Thanks for your support, Pitu! If I ever write a book on the history of digital media in LatAm, I will mark April 24, 2017 as one of the milestones in the timeline. And give you credit for it, obviously.

Join us at PORTADA Mexico!

Latin America’s largest newspaper and news site launches a paywall as a new way to monetize its quality journalism. It’s a sign of the times as more Latin American news publisher will launch paywalls in the coming year.

Clarin, Argentina’s most circulated newspaper, with a weekly circulation of 190,789 and weekend circulation of 433,525 has experienced a drop of 158,000 paid newspapers since 2013 when the weekly sales number was at 348,000. Clarin is the first Publisher in Argentina, with a population of 43,833,328 and internet penetration of 34,785,206 (79.4%), to launch a paywall, as well as Spanish-speaking Latin America, excluding Brazil.

ClarínOn Monday, 24th of April, Clarin launches a metered paywall on their main site, www.clarin.com.ar, where users will be able to access 40 free articles per month, before being asked to subscribe to one of the two introductory offers, ARS$19,90 p/m or ARS$49,90 p/m.

According to Argentina’s newspaper association, ADEPA, for the past two years, Clarin has been tracking 1,3 million users on their reading behavior to determine the meter limit. However, in an article published by Clarin in 2016 it stated that the average user consumed 31 articles per month — so it seems that Clarin is clearly targeting the top 1% of its site visitors to convert them into paying subscribers — a very successful model that has worked for many publishers.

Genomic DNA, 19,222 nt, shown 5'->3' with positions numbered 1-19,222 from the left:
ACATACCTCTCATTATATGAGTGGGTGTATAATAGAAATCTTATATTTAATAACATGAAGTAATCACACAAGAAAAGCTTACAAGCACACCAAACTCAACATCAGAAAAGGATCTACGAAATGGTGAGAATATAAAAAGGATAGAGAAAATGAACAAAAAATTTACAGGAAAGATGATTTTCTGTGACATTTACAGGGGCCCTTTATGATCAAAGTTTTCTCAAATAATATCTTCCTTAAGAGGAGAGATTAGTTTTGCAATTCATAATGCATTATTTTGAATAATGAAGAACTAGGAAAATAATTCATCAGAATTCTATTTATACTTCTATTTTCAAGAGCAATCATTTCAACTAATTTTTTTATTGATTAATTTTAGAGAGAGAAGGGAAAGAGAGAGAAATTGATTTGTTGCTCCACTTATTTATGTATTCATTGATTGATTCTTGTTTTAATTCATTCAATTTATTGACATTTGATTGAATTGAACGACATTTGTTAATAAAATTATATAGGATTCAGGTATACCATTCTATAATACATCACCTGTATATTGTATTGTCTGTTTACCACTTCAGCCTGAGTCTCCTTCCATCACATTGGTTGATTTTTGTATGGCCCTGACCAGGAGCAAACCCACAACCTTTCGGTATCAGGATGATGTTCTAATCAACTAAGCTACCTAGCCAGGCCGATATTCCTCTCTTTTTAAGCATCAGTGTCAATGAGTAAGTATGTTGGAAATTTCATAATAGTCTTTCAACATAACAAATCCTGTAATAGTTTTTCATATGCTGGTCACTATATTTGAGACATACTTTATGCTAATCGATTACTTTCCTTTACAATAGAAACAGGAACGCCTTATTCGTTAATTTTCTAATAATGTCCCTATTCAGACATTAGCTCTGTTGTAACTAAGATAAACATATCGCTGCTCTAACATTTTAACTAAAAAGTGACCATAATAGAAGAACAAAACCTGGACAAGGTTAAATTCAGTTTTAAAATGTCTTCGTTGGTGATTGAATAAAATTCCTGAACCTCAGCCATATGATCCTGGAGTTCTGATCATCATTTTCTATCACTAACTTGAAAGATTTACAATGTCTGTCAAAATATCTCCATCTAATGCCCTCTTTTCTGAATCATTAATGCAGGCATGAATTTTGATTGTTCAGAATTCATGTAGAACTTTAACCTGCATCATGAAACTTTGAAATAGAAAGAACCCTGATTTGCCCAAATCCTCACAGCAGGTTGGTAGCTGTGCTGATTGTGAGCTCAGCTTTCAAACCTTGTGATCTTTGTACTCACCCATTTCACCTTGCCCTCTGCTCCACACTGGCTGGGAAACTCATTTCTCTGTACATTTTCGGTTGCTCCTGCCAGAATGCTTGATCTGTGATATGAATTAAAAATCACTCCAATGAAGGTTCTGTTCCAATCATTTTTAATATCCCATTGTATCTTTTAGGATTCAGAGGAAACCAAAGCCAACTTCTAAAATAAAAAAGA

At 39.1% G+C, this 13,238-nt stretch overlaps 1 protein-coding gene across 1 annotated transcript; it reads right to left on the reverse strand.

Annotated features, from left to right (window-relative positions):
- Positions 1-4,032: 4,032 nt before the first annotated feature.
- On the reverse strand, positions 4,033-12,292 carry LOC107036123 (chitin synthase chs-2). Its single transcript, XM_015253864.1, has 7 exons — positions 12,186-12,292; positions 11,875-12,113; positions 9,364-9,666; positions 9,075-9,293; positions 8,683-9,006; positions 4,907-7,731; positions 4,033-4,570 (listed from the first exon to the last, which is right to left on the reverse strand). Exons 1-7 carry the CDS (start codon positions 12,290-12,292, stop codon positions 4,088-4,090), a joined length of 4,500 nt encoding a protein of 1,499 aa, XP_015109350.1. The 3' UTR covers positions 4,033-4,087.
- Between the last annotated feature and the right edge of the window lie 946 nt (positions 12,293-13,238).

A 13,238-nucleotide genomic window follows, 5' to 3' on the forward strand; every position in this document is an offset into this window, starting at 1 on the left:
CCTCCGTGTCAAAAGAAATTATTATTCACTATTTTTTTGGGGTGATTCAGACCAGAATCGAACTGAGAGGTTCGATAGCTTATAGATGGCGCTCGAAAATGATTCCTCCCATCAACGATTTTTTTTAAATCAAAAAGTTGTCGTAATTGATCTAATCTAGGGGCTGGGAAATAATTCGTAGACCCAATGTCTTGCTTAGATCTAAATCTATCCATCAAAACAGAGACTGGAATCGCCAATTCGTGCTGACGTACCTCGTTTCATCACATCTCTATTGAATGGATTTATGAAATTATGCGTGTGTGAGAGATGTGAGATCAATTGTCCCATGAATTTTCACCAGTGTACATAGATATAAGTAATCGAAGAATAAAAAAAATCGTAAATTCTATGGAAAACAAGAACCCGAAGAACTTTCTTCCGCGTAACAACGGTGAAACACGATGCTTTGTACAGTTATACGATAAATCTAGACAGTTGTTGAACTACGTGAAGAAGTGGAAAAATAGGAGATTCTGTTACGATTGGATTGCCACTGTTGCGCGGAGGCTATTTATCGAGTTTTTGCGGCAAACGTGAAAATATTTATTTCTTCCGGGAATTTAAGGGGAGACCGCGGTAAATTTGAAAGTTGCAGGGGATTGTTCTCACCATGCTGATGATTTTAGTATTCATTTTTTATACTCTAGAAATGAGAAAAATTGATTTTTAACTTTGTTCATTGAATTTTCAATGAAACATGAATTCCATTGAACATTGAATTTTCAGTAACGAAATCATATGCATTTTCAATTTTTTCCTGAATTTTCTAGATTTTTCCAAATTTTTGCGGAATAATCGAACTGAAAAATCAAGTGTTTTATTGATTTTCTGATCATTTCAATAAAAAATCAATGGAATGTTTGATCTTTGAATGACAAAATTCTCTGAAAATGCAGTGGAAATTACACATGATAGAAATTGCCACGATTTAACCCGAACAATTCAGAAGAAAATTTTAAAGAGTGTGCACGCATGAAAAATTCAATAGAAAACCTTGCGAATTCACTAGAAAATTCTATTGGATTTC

Folha de S.PauloBrazil’s Folha de São Paulo, which launched the 1st paywall in 2012 in the Latin American region, originally launched with a meter limit of 20 articles, but quickly moved to limiting access to 15. Today, users can navigate and consume articles anonymously but are required to register after the 5th article with a cap on an additional 10 articles when registered/logged in, before being asked to buy a subscription. Folha has 150,000 digital subscribers and close to 400,000 print, digital or digital-only subscribers.

O Globo, another Brazilian news publisher launched their paywall in late 2013, had a meter limit of 30 articles for anonymous readers, with another 20 articles for registered users. O Globo has also moved to smaller meter limit of 5 and an additional of 10 articles for registered users. Additionally, if a user navigates in incognito mode, all articles are blocked. O Globo hasn’t recently released its number subscribers, but it’s less than 100,000 digital subscribers.

Latin American publishers are finally re-evaluating their digital business model.

If Latin America’s largest news properties can not build sustainable adtech business models, how will smaller publishers in the region make the adtech economics work for them? It’s a trend we have seen in the North American and Europe and it seems that Latin American Publishers are reaching the same conclusion — you can not compete and win against the Duopoly of Google/Facebook.

If Latin America’s largest news properties can not build sustainable adtech business models, how will smaller publishers in the region make the adtech economics work for them?